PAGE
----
For Abdel Rahman Jaber, Charbel Francis, Carine Helal, and all those who lost an eye, a finger, or suffered from any other injury while fighting to save their country from its misery: Thank you! We appreciate you, all Lebanese people do, and this is the proof:
To support all those injured during Beirut’s conflicts that took place over the weekend, two hashtags have taken over the internet: ثورتنا_عيونكم# (Our Revolution is Your Eyes) and أوقفوا_قنص_العيون# ( Stop Sniping the Eyes).
Along with these hashtags, people are posting photos of themselves covering one eye.
Abdel Rahman is only 18 years old, and he lost his right eye after getting shot with a rubber bullet. A heartbreaking video of his father talking about his son’s misfortune circulated the internet. He pledged to continue Abdel Rahman’s journey in fighting for Lebanon.
Carine Helal got beaten so hard her nose broke and her eye was also wounded. Charbel Francis was also hit directly on the head with a tear gas tank.
Rafif Sunni got hit on the head with a metal object a few days ago in front of Thakanet el Helou, resulting in temporarily losing her memory and sight, and that’s to name a few.
People posting their photos with a covered eye are captioning them with all kinds of supporting and empowering statements:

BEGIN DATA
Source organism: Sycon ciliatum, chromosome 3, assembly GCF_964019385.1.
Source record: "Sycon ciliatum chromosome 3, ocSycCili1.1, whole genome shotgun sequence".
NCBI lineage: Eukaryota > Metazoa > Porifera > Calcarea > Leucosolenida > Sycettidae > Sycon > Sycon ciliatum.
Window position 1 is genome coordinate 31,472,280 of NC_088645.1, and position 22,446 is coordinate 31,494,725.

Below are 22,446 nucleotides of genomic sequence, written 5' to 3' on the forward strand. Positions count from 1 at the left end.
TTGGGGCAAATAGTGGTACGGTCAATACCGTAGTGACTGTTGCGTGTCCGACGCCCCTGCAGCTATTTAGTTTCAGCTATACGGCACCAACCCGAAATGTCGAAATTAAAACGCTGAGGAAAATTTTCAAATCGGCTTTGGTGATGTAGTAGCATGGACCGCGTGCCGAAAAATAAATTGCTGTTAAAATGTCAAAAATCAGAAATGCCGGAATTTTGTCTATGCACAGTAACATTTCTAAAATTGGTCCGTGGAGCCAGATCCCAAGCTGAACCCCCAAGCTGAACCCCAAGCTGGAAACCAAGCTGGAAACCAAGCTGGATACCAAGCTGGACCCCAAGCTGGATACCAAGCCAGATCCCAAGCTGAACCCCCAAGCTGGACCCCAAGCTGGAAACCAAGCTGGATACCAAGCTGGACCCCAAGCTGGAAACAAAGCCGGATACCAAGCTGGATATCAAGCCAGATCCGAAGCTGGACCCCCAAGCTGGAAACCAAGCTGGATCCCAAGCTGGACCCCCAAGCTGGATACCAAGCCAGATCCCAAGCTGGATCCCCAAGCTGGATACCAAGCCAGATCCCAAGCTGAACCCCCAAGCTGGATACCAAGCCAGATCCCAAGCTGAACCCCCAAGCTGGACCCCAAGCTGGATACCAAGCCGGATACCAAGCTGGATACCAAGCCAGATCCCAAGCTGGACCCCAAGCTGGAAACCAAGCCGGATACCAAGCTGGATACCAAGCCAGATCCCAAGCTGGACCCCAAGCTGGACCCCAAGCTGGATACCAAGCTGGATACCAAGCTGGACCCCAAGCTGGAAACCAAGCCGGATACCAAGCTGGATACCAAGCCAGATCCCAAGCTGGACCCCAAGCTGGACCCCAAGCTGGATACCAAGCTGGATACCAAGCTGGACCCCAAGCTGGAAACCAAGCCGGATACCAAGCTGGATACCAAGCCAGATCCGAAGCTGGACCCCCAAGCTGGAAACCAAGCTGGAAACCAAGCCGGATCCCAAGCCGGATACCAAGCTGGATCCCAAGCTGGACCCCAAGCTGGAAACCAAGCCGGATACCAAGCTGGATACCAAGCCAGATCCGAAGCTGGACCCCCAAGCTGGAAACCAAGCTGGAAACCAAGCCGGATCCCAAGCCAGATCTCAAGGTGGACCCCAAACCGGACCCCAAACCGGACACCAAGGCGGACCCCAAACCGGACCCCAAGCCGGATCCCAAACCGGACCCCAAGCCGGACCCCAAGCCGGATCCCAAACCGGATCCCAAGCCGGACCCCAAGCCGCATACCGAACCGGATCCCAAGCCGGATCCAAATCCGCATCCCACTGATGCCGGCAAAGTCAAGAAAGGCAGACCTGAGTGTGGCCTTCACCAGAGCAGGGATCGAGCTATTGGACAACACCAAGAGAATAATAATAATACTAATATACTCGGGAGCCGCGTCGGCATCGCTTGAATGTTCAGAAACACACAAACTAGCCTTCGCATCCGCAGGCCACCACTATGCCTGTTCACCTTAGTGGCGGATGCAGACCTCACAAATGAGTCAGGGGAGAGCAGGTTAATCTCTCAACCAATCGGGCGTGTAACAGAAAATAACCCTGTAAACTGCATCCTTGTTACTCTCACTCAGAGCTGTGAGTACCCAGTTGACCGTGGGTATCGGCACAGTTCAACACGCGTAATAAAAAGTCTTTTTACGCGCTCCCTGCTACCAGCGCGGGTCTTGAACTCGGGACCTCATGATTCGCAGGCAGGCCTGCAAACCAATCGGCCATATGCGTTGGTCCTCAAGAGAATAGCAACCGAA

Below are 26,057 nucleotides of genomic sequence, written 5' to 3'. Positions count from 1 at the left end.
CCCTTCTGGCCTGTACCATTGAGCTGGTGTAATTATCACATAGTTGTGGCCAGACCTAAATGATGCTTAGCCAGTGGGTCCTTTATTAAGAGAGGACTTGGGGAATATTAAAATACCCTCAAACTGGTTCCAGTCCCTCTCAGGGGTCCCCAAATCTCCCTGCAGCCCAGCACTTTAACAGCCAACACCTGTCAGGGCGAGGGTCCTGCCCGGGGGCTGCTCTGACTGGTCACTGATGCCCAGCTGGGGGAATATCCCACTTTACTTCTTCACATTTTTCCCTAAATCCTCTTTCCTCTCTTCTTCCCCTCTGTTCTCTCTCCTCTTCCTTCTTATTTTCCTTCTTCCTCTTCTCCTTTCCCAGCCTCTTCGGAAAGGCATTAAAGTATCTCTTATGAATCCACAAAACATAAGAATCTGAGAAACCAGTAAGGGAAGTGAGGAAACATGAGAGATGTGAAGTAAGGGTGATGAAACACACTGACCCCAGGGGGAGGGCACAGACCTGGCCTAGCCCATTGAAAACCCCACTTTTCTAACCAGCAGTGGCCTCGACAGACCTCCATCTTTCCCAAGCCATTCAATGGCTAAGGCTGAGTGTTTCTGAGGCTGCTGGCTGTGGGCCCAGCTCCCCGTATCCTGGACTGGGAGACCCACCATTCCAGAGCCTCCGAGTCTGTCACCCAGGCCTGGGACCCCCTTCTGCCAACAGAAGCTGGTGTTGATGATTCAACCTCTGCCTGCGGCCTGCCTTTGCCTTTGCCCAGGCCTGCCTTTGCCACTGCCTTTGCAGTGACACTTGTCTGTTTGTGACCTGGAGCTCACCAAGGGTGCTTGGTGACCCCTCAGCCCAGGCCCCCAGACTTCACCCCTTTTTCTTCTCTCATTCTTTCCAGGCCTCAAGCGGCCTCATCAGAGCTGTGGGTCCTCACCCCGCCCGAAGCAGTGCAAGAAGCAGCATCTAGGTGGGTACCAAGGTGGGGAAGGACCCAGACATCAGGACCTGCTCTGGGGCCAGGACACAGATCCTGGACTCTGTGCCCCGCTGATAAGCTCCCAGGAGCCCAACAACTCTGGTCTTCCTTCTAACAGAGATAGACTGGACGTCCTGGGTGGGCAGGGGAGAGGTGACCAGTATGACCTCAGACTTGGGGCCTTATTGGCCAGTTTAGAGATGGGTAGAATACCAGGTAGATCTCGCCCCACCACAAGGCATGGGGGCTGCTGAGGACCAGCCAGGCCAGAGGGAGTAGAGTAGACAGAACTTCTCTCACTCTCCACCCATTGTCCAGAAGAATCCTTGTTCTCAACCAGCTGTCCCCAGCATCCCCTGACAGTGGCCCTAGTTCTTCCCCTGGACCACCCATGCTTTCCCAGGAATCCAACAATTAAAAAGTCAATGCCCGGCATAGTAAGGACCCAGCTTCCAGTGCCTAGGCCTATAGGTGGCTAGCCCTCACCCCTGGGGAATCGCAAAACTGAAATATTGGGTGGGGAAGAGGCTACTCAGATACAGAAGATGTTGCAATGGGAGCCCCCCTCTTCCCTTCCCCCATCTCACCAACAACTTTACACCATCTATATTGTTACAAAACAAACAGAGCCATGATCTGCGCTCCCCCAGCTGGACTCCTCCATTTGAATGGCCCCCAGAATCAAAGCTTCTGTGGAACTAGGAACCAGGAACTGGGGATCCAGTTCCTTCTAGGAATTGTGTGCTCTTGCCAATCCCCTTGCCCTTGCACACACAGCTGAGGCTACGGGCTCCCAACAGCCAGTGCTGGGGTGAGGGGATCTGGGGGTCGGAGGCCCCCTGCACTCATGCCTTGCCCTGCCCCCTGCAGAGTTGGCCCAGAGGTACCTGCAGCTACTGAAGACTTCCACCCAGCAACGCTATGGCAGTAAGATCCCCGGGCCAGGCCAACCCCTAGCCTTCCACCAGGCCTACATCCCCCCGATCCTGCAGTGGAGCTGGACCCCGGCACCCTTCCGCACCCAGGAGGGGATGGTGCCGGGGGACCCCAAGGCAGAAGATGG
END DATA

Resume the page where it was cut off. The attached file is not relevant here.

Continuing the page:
“The people were enlightened, so they extinguished our sight.” – “If you put out the eyes of all our youth, the eyes of our revolution will be watching you.” – “If you injure one eye, I have another one to see my country with love and peace.” And so on.
News anchor Nicole Hajal has also joined the campaign with the following caption: “In solidarity with every Lebanese who came down the street demanding their basic rights, and were confronted with the bombs of political failure and the bullets of corruption.”
And no, there can’t be any justification for the vicious direct assaults, all the pain they led to, and the maiming of civilians whose only offense is to want to save their agonizing country and free it from corruption.
Whether done by ignorance or lack of training, or whether executed under orders to harm, the way security forces and riot police handled the situation was unacceptable.
The people are not the enemy. They are their brothers and sisters, their mothers and fathers, their children. They are the children of Lebanon.
As many professionals pointed out, including Melhem Khalaf, head of the Beirut Bar Association, rubber bullets need to be shot from a certain distance in order not to be fatal because they can be, and they can cause serious injuries, as they did. Plus, it absolutely mustn’t be aimed at faces.
And for those wounded, I say: “Our revolution, Your eyes. Rubber bullets cannot extinguish them.”